Suppliers who have the capability to consistently meet the requirements over a long period of time are required for a long-term partnership. It is necessary to understand the supplier’s past experience and future growth vision.
It is also important to know the supplier’s current customers and the nature of the contract that he maintains with them. The supplier should be able to grow with the buying organization in accordance with market evolution.
Some questions that must be asked to identify the long-term partnership potential of a supplier are as follows:
- Is the supplier interested in a long-term commitment?
- Will he be interested in committing capacity and resources for this partnership?
- Can he participate and contribute to design and development?
- Is he willing to share information and maintain confidentiality?
- Is he committed to resolving problems in a mutually beneficial partnership?
Regulatory and Environment Compliance
Finally, mandatory certifications and the compliance status of the supplier should be verified. The verification is done in the context of industry-specific requirements and government regulations on environmental factors.
Each aforementioned criterion or standard has a certain sub-criterion along with sub-weights, which yield the supplier score for each of the above-weighted criteria. The final score is used for selecting the most suitable supplier. Supplier evaluation is often done through supplier site visits.
The buying organization may form a cross-functional team that is mandated to visit the supplier’s manufacturing plants and offices and meet the technical and managerial personnel of the supplier.
To have complete and first-hand information about the supplier, it is necessary that field visits are arranged before supplier selection. The buying organization’s cross-functional team may assess the supplier on all the criteria of supplier evaluation mentioned earlier.
The supplier site visits are arranged both as part of the pre-qualification phase meant for creating the approved vendor list and the supplier evaluation phase involved in supplier selection and contract negotiation. Such visits can also be conducted as part of the regular supplier performance evaluation process.
Site visits are conducted as a formal process requiring good preparation in advance. This might include the usage of checklists and other formal verification/knowledge-gathering tools that can ensure all relevant information is obtained. Apart from inspecting and auditing supplier facilities and information-gathering, site visits also help in building working relationships with the supplier.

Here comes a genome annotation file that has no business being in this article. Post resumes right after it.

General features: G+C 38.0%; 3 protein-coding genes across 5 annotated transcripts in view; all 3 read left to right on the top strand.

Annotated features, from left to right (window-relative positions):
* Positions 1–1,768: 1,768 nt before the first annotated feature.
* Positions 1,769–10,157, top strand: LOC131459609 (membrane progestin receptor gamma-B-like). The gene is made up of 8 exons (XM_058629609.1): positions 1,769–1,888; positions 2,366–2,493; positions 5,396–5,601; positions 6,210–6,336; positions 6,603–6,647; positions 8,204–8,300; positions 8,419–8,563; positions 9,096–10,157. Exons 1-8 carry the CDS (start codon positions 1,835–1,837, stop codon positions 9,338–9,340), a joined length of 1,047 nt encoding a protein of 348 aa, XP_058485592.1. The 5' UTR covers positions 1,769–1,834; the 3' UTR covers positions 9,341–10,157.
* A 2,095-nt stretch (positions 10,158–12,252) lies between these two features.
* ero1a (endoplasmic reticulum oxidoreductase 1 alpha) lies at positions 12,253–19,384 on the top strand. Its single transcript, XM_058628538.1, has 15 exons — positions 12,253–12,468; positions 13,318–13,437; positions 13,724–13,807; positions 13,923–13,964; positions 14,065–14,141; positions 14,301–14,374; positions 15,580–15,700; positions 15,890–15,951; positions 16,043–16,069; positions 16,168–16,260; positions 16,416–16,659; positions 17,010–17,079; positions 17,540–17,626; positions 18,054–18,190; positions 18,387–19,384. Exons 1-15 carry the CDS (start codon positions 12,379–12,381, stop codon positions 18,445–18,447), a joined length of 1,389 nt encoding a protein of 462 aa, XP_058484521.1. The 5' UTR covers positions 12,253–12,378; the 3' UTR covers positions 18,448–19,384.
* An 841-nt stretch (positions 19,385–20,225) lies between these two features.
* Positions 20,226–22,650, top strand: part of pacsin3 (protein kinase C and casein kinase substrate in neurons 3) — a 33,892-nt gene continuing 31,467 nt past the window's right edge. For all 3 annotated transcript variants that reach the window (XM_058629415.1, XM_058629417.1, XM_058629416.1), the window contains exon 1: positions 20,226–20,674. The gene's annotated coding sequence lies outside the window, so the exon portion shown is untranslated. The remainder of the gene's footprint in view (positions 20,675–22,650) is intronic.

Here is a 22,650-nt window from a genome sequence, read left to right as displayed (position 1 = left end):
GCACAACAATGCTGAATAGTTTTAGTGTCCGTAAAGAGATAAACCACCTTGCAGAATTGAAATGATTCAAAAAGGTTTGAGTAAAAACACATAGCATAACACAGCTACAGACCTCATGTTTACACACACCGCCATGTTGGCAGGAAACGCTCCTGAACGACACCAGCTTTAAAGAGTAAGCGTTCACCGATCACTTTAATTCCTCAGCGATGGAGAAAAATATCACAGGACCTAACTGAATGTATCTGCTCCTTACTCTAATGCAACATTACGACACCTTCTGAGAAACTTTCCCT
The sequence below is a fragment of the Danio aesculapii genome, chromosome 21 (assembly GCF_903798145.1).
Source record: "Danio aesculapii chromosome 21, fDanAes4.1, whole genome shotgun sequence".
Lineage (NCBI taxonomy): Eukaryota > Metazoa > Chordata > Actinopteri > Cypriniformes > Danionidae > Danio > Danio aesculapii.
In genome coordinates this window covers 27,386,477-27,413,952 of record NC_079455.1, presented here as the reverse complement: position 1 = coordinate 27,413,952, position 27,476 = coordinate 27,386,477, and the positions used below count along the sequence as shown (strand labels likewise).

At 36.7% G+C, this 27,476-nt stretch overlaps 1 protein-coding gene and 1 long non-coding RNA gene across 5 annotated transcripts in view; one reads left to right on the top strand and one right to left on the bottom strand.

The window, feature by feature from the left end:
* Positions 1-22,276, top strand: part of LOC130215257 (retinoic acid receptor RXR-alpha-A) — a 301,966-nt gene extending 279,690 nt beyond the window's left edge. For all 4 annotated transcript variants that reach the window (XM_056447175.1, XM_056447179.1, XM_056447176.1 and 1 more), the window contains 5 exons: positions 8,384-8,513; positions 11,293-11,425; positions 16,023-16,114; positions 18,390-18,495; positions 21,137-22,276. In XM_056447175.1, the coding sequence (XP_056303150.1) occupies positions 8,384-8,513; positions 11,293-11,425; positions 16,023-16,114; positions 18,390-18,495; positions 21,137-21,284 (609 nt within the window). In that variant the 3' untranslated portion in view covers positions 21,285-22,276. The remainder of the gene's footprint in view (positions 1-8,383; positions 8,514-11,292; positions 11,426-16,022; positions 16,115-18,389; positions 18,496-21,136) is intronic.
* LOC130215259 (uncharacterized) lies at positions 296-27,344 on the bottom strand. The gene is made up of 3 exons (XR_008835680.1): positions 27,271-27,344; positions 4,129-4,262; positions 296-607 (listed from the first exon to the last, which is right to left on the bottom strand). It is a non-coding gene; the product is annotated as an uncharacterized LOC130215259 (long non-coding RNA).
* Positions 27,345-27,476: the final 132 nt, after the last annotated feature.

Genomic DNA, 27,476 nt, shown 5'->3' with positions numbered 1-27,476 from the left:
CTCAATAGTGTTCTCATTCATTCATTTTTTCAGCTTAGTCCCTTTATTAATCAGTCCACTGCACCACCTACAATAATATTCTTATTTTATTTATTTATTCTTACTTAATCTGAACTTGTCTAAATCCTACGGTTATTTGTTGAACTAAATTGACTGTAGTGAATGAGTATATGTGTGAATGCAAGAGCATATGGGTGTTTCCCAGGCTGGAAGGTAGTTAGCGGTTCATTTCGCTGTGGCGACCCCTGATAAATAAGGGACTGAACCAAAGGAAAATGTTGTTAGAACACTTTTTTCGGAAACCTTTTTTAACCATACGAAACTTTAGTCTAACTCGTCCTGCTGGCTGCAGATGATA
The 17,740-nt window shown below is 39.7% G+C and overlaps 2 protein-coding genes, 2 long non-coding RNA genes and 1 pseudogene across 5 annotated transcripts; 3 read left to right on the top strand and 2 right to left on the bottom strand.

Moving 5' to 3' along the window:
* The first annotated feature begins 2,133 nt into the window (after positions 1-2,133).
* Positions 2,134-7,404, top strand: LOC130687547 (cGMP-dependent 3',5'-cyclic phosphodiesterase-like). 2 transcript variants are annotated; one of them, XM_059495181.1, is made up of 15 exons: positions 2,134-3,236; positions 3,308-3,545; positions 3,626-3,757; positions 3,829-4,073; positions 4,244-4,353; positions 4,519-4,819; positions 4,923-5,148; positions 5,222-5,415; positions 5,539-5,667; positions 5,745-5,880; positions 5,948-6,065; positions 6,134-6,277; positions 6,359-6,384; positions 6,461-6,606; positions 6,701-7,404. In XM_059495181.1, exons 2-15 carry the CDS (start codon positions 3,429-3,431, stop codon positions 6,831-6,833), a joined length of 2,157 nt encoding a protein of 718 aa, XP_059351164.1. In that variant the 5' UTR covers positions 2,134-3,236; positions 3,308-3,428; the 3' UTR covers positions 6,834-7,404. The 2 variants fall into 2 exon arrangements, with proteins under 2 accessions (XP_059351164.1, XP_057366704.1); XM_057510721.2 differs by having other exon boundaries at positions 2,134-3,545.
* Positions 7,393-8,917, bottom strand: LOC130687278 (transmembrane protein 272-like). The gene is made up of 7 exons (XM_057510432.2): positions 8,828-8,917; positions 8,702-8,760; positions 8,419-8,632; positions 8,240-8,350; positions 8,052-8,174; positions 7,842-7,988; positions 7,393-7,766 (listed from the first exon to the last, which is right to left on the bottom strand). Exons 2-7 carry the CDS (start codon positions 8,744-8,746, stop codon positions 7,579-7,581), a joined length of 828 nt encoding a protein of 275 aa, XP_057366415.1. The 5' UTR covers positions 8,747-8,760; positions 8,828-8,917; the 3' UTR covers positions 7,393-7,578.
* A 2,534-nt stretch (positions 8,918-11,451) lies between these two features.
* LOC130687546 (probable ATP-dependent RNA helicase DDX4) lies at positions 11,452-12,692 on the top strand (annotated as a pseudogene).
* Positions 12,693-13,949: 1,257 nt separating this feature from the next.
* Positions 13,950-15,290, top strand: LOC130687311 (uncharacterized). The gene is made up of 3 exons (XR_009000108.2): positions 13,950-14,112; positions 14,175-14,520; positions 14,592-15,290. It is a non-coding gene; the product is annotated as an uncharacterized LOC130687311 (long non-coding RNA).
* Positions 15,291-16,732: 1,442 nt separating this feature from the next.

Supplier Selection in Procurement
The total weighted score based on the rating of the supplier on all qualification criteria is used for the final supplier selection. The selected suppliers – maybe 3 to 4 – are called for negotiation during which further evaluation of supplier responses on various procurement contract parameters is done.
In the past, supplier selection was solely based on the price factor. However, with time, organizations experienced that considering price as the only criterion for supplier selection is not enough. This is because supplier selection is a complex process and depends on various factors related to the supplier market.
Before selecting a supplier, the buying organization needs to ask the following questions to understand the complex nature of the supplier selection process and select a suitable supplier:
- Does the market involve enough supplier competition that makes competitive bidding sufficient?
- Is the item to be procured produced by a single supplier?
- What is the buyer’s market position vis-à-vis the supplier’s?
- What is the degree of negotiation required for factors like quality service and cost?
- Should the item be sourced from a single supplier or should multiple sources be involved?
- Should the buyer explore other options like outsourcing, backward integration, supplier alliance, etc.?
Supplier Selection Methods
The selection of appropriate suppliers helps the organization make a strategic difference by attaining continuous improvement in customer satisfaction.
Considering the strategic importance of the supplier’s role in the functioning of the supply chain of an organization, researchers have developed different methods for supplier selection.
Linear Weighting Method
It is also known as the weighted point method. It is used for most of the typical purchases involving standard items, non-critical items, and routine procurement processes. It considers criteria that are weighted by the buyer at the time of supplier evaluation.
The weight for each criterion is then multiplied by the assigned performance score. The scores are totaled to get the final rating for each supplier.
Total Cost of Ownership (TCO) Method
In this method, instead of comparing price and other qualitative factors, suppliers are compared based on the total cost of ownership of the procured items. The total cost comprises the following components:
- Price (quoted by each supplier)
- Material management costs (number of suppliers involved, storage locations required, payment process involved, etc.)
- Quality-related costs (depends on incoming quality, need for inspection and quality control, etc.)
- Inventory costs (lead time involved, forecast accuracy required, levels of inventory required to be maintained, etc.)
- Delivery-related costs (transit distance, transport mode, volume shipped, etc.)
Other Quantitative Methods
These include some complex quantitative methods, which are not very frequently used. Among these methods comes the linear programming model which is a mathematical technique used for solving optimization problems, such as maximization and minimization problems of businesses.
Apart from this, there is a statistical method that tries to manage uncertainty regarding future inventory requirements. The expert system is another quantitative method that uses an expert knowledge base for supplier selection.